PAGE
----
$19 million is the amount Santa Fe Public Schools’ Board of Education proposes to spend on building a new south-side school.
$5 million is the amount the board proposes to spend on unspecified renovations at Atalaya Elementary School.
"As a board member representing a community that is bursting at the seams, with anywhere from 500 to 600 kids per elementary school, it’s difficult for me…to support that $5 million for a school with  kids enrolled." —Board Secretary Linda Trujillo
At the Sept. 20 meeting of the Santa Fe Public Schools Board of Education, SFPS Chief Operations Officer Kristy Janda Wagner presented a “reprioritization” of the existing Facilities Master Plan, which outlines the district’s construction and renovation plans.
Nineteen million dollars will go to construct a south-side school for between 500 and 600 students. But several board members were dismayed that more money wasn’t allocated to that project, instead of to renovations at Atalaya Elementary School. The Citizens Review Committee voted Sept. 14 on the distribution, after a contentious debate, board member Frank Montaño noted.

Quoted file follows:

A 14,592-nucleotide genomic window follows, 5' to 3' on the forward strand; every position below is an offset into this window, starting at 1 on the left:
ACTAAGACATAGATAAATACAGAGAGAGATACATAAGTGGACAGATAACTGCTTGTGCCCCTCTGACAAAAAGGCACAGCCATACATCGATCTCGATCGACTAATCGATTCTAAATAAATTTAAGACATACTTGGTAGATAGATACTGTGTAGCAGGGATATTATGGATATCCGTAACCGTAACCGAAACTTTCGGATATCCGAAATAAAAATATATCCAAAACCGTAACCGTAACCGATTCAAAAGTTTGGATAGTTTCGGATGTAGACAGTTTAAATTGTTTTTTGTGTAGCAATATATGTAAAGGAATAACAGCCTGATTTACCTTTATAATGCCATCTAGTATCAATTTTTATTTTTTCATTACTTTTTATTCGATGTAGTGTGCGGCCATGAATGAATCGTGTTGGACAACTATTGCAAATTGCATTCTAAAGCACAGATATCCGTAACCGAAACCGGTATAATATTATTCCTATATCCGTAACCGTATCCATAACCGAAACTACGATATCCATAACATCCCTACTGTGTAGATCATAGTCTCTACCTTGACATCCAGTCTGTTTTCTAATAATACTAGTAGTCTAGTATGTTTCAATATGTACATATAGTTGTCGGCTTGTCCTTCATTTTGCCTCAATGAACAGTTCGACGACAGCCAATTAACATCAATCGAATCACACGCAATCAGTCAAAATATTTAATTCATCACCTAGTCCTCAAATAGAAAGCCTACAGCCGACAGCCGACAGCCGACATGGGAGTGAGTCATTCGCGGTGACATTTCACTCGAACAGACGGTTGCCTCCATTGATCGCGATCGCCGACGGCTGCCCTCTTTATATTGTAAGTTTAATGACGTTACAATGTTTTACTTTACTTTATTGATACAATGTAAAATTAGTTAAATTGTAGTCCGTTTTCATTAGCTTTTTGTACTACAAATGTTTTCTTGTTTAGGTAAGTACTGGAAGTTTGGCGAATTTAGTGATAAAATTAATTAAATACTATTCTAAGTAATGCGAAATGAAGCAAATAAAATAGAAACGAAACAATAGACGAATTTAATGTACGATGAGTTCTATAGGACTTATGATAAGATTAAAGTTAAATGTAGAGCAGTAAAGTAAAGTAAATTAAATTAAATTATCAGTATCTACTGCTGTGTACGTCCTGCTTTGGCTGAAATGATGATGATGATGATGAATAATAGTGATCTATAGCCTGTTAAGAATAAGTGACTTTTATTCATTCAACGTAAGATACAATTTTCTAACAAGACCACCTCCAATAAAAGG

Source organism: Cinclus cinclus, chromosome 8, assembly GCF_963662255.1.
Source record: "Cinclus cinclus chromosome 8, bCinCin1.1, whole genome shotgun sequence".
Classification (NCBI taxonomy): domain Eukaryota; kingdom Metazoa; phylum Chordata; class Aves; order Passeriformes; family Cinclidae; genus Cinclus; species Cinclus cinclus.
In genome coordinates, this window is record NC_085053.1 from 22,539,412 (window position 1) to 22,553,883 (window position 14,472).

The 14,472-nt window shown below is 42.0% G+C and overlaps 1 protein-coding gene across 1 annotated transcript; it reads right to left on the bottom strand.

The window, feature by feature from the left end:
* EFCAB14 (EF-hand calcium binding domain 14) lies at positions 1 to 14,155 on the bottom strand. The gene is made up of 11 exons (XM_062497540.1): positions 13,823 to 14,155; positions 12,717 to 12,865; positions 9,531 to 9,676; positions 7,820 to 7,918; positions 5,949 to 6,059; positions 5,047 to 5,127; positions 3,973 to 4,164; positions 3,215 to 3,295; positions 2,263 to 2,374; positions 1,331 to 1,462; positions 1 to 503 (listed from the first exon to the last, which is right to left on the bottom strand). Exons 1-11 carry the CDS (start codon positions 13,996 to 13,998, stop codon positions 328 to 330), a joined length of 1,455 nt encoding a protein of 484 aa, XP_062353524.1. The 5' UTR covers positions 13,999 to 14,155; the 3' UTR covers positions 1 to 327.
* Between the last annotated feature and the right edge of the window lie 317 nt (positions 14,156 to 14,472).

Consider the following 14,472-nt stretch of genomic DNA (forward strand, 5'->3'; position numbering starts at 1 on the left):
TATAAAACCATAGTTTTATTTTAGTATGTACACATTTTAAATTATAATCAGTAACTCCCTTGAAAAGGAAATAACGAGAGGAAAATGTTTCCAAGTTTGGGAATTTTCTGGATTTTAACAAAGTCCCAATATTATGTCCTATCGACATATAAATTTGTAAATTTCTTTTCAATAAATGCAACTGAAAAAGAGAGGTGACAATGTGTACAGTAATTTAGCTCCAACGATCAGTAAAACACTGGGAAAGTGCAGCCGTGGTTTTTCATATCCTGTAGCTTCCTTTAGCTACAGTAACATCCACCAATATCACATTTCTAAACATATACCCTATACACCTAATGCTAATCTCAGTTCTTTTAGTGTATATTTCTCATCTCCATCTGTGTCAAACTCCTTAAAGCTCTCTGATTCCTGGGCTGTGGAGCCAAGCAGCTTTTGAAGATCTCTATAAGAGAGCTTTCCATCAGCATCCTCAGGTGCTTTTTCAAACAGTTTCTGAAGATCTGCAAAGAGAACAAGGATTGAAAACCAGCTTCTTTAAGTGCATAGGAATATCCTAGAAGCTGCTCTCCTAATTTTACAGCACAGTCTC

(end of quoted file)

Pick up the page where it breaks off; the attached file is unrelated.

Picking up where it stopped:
“The biggest impediment for getting some money for the south-side school was the fact that half the membership of the CRC felt that $5 million should stay [with Atalaya] and even more—there were attempts to grow that to $10 million,” Montaño said.
Atalaya had originally been slated for renovations in preparation for consolidation with Acequia Madre Elementary, but architect Claudio Vigil determined the school should be completely rebuilt.
The same thing happened earlier this year when Vigil, who was hired to direct the renovations of Agua Fria, suggested a total rebuild instead. That project is on hold amid cost-estimate problems, and the consolidation idea was scrapped. But $5 million is still budgeted to repair Atalaya, even though other schools such as Capital High School and Ortiz Middle School got no allocations at all.
The funding tug-of-war points to problems in the determination of schools’ needs, President Barbara Gudwin told the board.
“It became very apparent that whoever put together the wish list for the bond cycle, it was incomplete in terms of what was presented to us as needs,” Gudwin said.